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Chamomile: Still a Top Choice for Improved Well-Being

Chamomile is known for its medicinal uses, especially in ancient Egyptian, Greek and Roman civilizations
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Reprinted with the kind permission of Dr. Mercola.

People are familiar with chamomile as a flower with a daisy-like appearance.1 However, this member of the Asteraceae or Compositae family is actually a potent herb. There are two known chamomile plants today: German chamomile (Matricaria recutita) and Roman chamomile (Chamaemelum nobile).2,3

Some German chamomile plants grow in the wild and close to the ground, but they also can be found in herb gardens, where they may sometimes reach 3 feet tall. Typically, German chamomile plants grow in North America,4 Europe, North Africa and some parts of Asia.5

German chamomile flowers are tiny and have white collars6 and hollow receptacles, surrounding a raised and cone-shaped center. They grow on long, thin and light green stems, are distributed in a comb-like arrangement and have tiny leaves that are twice-divided into linear portions.7

Roman chamomile has inch-wide white flowers, a broader conical disk and a solid receptacle. Its leaves are flatter and thicker, are twice or thrice divided into linear segments, and its flowers sit atop slightly hairy stems.8 Roman chamomile is usually found in Western Europe, northward to Northern Ireland.9

5 Notable Chamomile Health Benefits

I use chamomile every night and from my perspective the most helpful benefit is that it is one of the highest sources of the polyphenol apigenin. Apigenin is a very powerful inhibitor of an enzyme on the surface of your cells called CD38. While CD38 is useful for your immune function it also is a major consumer of NAD+ which is the most important coenzyme in your body.

You need NAD+ to fuel another enzyme called PARP which is your major enzyme to help your damaged DNA become repaired. When you are regularly exposed to EMFs, PARP is regularly activated and consumes NAD+ which is one of the reasons it is so low in most of us, aside from the fact that simply aging tends to lower it. When NAD+ is lowered, then PARP doesn’t function, and you don’t repair your DNA damage.

This is one of the reasons why I pay attention to keeping my NAD+ levels high and why I use chamomile every night. Additionally, the volatile oils found in chamomile flowers, which include alpha-bisabolol, alpha-bisabolol oxides A and B, and matricin, are said to be responsible for its beneficial properties.10 The health benefits linked to chamomile include its ability to help:11,12

  • Calm down nerves, promoting general relaxation, relieving stress13 and controlling insomnia
  • Ease allergies, inflammation14 and infections
  • Alleviate muscle spasms
  • Relieve nausea and flatulence
  • Ease stomach ailments, gastritis, ulcerative colitis, diverticular disease,15 Crohn’s disease16 and irritable bowel syndrome

Other beneficial bioactive ingredients also found in chamomile include:17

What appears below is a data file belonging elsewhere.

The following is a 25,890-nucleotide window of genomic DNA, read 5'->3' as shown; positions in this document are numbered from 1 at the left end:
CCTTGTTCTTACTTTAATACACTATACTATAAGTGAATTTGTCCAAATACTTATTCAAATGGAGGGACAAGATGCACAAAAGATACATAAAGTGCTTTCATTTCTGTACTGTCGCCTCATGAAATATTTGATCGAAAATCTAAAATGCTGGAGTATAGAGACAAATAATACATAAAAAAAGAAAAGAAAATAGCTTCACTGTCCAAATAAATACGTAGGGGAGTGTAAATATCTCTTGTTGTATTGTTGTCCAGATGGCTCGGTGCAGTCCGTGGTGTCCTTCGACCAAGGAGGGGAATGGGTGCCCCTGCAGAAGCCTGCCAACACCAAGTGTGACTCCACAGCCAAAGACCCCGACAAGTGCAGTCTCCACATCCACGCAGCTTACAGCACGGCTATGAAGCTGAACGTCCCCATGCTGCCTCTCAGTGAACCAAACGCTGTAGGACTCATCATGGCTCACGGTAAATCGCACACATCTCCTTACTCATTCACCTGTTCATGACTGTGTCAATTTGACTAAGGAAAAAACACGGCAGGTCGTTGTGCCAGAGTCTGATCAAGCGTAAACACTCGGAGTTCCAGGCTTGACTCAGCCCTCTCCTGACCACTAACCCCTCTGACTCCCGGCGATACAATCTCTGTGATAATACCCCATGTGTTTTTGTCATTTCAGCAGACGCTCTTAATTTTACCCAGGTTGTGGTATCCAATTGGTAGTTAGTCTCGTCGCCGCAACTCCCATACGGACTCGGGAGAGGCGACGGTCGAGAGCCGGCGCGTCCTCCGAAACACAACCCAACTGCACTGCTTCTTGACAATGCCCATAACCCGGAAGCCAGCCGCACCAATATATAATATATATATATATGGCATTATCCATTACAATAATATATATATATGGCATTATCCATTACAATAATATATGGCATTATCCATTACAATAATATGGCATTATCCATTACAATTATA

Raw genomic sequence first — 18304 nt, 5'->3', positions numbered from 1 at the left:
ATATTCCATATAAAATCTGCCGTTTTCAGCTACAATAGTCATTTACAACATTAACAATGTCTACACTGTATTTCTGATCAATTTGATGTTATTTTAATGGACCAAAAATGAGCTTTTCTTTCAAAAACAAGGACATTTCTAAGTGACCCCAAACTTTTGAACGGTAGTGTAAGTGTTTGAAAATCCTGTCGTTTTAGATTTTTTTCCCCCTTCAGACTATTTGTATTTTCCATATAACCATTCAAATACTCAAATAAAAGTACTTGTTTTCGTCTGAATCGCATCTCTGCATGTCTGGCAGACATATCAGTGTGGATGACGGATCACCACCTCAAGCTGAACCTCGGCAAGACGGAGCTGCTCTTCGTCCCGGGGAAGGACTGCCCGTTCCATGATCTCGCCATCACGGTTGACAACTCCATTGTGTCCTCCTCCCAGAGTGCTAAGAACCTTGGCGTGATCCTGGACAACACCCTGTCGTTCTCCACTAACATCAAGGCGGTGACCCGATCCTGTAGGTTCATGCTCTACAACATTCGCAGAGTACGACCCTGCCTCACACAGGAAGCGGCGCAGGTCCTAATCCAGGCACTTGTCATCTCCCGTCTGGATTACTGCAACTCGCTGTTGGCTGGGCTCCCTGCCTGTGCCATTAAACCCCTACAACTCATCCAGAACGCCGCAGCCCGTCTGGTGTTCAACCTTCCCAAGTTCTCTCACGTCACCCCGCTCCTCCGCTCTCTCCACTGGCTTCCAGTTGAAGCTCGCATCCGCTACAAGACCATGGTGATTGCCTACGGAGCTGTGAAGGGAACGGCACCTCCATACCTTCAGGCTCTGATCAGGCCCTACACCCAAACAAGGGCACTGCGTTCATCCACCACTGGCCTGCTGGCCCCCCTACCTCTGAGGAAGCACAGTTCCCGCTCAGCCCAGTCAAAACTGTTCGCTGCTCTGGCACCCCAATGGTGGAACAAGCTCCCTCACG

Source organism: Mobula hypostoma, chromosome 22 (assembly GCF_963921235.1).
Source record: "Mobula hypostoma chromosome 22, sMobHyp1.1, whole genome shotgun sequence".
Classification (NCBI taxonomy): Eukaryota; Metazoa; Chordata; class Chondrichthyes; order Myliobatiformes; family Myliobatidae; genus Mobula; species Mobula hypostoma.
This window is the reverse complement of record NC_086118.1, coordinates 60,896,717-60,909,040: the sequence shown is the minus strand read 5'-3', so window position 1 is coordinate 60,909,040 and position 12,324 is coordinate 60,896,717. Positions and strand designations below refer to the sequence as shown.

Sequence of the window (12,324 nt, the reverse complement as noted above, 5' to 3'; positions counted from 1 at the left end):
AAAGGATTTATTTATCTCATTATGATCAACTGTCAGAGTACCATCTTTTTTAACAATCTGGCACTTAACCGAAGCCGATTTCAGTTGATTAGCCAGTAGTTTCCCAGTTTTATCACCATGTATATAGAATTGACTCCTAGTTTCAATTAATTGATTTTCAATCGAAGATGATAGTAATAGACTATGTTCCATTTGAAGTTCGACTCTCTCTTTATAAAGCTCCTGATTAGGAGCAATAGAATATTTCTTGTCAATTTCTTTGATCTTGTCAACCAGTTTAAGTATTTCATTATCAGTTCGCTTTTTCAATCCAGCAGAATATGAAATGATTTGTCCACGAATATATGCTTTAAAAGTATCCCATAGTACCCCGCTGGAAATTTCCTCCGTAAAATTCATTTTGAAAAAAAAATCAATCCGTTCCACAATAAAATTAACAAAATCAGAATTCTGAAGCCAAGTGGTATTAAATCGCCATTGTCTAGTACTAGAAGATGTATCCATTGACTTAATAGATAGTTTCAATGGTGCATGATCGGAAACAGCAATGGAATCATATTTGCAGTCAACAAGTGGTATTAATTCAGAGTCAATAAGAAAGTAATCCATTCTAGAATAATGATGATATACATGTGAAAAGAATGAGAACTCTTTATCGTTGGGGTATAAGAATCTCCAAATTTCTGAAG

• Chamazulene or azulenesse
  • Farnese and spiro-ether quiterpene lactones
  • Flavonoids like apigenin, luteolin, patuletin and quercetin
  • Terpenoids
  • Glycosidese
  • Hydroxycoumarins
  • Coumarins like herniarin and umbelliferone
  • Mucilage

Common Uses of Chamomile

Chamomile is known for its medicinal uses, especially in ancient Egyptian, Greek and Roman civilizations. According to the Milton S. Hershey Medical Center, chamomile was revered because of its potential to help alleviate conditions like:18

  • Chest colds
  • Sore throats
  • Gum inflammation or gingivitis
  • Acne, psoriasis or eczema
  • Minor first-degree burns
  • Abscesses
  • Inflammatory bowel disease or ulcerative colitis
  • Stomach ulcers and cramps
  • Diarrhea or gas
  • Anxiety
  • Insomnia
  • Chickenpox, diaper rash, colic and teething problems in children

Nowadays, chamomile can be used to relax smooth intestinal muscle contractions,19 and may be added to salves, lotion and ointments for use as a wash20 or compress21 to aid in relieving hemorrhoids,22 wounds,23 skin irritation,24 cold or canker sores,25,26 pink eye27 and mucous tissue inflammation.28 Chamomile is also used as a mouth rinse for gingivitis29 or inflammation of the oral cavity, while chamomile vapor may help alleviate cold symptoms30 or asthma.

Chamomile is incorporated into skin and hair care products, detergent, perfume and cosmetics, while its extract may be useful for these purposes:31

  • Mosquito repellent
  • Biological pest control
  • Veterinary medicine
  • Enhancing the flavor of labneh, a fermented dairy made from goat’s milk32
  • Reclamation of sodic soils
  • Bioremedication for metals like cadmium

Fresh or dried chamomile flowers, chamomile essential oil and flower extracts can be added to salads, soups or drinks, while chamomile leaves can be used in salads or steeped into tea.33

How to Grow Chamomile

Chamomile plants may grow in cool weather or under full sun. Make sure to provide partial shade, and that the soil is dry with a neutral pH level between 5.6 and 7.5.34,35,36 The good thing about growing your own chamomile plants is there is very little fuss involved. Avoid using too much fertilizer because this may lead to weak-flavored foliage and few flowers.

Also, provide just enough water to prevent overwatering. Chamomile is drought-tolerant and only needs to be frequently watered during prolonged drought.

If you have a vegetable garden, growing chamomile plants may help deter pests, as they emit a strong scent. Just make sure to check the plants often to ensure that they’re thriving. If you have weak plants due to lack of water or other issues, they may attract aphids, mealybugs or thrips.37,38

What Is Chamomile Tea Good For?

Drinking chamomile tea is a popular way to get your daily dose of this herb. Aside from having little to no caffeine (chamomile tea is naturally caffeine-free),39 there are numerous health benefits linked to it: